FCA Incoterms Explained: Free Carrier

FCA Incoterms Explained: Free Carrier

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Incoterms are standardized trade terms used within international trade to clearly define the delivery responsibilities between a buyer and a seller. These terms outline who is responsible for various aspects of the transaction, such as loading and unloading, delivery, payment and insurance. However, when the Free Carrier (FCA) term is selected, who exactly is responsible for what? Let’s get into the details.

What does the FCA term mean in Incoterms?

FCA (Free Carrier) is one of the trade terms defined by the International Chamber of Commerce (ICC) under the Incoterms 2020, which are still the current rules. Under FCA, the seller is responsible for delivering the goods to a carrier at a named place, which can be the seller’s premises or another specified location.

The seller loads the goods onto the transport vehicle and clears them for export. This includes providing all necessary transportation documents, such as bills of lading. The costs and risks transfer from the seller to the buyer at this point. It’s also important to note that the FCA term applies to all modes of transportation.

Responsibilities under the FCA term

With the FCA term, the seller delivers the cargo to a named place, whether it be an airport, marine terminal or another place where the carrier operates. A precisely named place of delivery is essential to avoid any discrepancies. After the seller delivers the freight to the named place, the risk of loss is transferred to the buyer. The buyer assumes all risks and costs associated with delivering the goods to the final destination, including transportation costs and import customs fees.

Seller responsibilities under FCA

The seller is responsible for:

  • Export Packing and Clearance: Export product packing, marking, labeling and export customs clearance.
  • Export Documentation: Providing the buyer with export documentation, such as the commercial invoice and packing list.
  • – Information Supply: Supplying the buyer with any manufacturer, product or shipper information needed to complete Importer Security Filings and denied party screenings.
  • – Export License: Providing and paying for an export license, if required, for the exportation of the product, when applicable.
  • Delivery to Carrier: Delivering the goods to the named place, which can be their premises or another location. They are responsible for loading the goods if delivery is at their premises.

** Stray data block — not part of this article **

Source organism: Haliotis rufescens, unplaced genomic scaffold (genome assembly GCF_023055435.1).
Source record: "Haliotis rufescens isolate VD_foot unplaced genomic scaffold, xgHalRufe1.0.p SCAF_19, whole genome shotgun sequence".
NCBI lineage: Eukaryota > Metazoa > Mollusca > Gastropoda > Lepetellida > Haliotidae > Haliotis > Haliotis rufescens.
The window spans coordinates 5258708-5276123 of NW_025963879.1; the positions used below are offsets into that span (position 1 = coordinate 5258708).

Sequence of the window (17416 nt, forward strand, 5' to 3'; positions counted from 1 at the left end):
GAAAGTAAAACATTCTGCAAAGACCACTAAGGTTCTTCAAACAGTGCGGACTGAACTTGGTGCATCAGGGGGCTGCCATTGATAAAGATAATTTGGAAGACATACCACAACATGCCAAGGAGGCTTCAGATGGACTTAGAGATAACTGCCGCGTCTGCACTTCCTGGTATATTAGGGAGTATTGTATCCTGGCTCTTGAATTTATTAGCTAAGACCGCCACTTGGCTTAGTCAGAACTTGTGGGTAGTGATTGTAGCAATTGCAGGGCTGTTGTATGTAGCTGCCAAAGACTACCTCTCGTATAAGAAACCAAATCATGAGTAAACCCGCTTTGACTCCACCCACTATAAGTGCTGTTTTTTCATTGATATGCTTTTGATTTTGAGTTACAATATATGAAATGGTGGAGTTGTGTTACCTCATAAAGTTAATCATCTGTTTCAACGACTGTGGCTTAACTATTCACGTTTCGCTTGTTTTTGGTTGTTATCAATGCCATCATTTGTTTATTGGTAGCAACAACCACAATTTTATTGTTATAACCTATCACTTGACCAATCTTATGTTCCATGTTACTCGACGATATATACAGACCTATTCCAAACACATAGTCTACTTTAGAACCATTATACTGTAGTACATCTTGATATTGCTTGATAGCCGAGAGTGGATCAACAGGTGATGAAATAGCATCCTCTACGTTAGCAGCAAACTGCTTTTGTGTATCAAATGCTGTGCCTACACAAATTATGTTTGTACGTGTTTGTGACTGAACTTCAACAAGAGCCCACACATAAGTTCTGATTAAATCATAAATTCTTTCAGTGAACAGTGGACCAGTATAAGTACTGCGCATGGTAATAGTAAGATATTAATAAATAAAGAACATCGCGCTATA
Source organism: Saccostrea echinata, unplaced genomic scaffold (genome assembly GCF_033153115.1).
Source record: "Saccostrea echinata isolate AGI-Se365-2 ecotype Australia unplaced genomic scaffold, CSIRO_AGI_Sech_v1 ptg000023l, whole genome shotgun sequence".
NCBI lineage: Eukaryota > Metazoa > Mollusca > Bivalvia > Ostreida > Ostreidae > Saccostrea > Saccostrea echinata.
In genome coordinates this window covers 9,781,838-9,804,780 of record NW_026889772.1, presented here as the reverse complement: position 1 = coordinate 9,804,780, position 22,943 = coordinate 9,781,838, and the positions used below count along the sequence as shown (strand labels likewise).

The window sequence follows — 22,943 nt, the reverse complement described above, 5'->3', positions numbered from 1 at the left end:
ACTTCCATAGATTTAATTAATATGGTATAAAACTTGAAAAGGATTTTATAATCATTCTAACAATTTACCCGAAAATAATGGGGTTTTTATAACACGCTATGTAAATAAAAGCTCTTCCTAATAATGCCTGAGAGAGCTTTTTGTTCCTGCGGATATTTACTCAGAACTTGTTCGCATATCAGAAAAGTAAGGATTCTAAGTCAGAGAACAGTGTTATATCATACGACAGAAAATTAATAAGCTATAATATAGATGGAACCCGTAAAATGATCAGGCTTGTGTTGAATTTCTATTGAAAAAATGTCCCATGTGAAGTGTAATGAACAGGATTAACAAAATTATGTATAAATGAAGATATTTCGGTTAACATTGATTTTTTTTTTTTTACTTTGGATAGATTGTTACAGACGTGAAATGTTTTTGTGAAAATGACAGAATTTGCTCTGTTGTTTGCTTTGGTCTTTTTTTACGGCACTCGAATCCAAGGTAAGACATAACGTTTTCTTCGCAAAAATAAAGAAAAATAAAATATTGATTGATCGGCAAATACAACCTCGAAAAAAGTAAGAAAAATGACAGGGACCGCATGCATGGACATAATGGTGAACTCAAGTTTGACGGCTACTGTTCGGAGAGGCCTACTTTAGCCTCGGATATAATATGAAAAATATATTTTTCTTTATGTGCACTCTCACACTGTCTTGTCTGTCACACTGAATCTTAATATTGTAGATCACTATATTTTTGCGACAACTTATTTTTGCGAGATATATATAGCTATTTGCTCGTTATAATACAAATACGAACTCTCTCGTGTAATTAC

Buyer responsibilities under FCA

The buyer is responsible for:

  • Contracting Carriage: Arranging the transportation of goods from the named place of delivery. The buyer can request the seller to contract the carriage at the buyer’s risk and expense.
  • – Transportation Costs: Paying for the main carriage, including any transportation costs from the named place to the final destination.
  • Import Clearance: Handling import customs clearance and payment of any duties and taxes.
  • Pre-shipment Inspection: Covering the costs of any mandatory pre-shipment inspection, except when such inspection is mandated by the authorities of the export country.

Who bears insurance in FCA?

Under FCA Incoterms, neither the seller nor the buyer is obligated to insure the goods. However, insuring the goods is highly recommended to protect against potential risks during transit. The decision to insure should be explicitly addressed in the sales contract to ensure that both parties understand their responsibilities and the extent of coverage.

Who is liable?

  • Seller’s Liability: The seller’s liability for the goods ends once they deliver the goods to the carrier at the named place. This means that the seller is responsible for any loss or damage to the goods only until this point. Consequently, if the seller is contracting the carriage on behalf of the buyer, it might be prudent for the seller to arrange insurance up to the point of delivery to the carrier.
  • Buyer’s Liability: From the moment the goods are delivered to the carrier, the risk transfers to the buyer. Therefore, the buyer becomes liable for any loss or damage to the goods during transit from the named place to the final destination. It is advisable for the buyer to arrange insurance to cover these risks.

Imagine a buyer in Germany purchasing machinery from a seller in China with the free carrier term “FCA Shanghai Port.” The seller delivers the machinery to the carrier at Shanghai Port, transferring the risk to the buyer. To mitigate risks, the buyer arranges insurance to cover the transit from Shanghai Port to Germany, ensuring protection against potential loss or damage during this leg of the journey.

By addressing insurance explicitly within the contract and ensuring adequate coverage, both parties can safeguard their interests and ensure a smoother transaction under FCA Incoterms.

Get reliable international shipping with Ascent

By clearly defining the responsibilities of both buyers and sellers, FCA helps ensure smooth and efficient transactions. At Ascent, we specialize in providing comprehensive international forwarding solutions that cater to your unique logistics needs. Whether you’re dealing with complex customs regulations or arranging transportation across multiple borders, our team of experts is here to help you navigate every step of the process.

Explore our international freight forwarding solutions today and discover how Ascent can deliver your international cargo with speed and precision.


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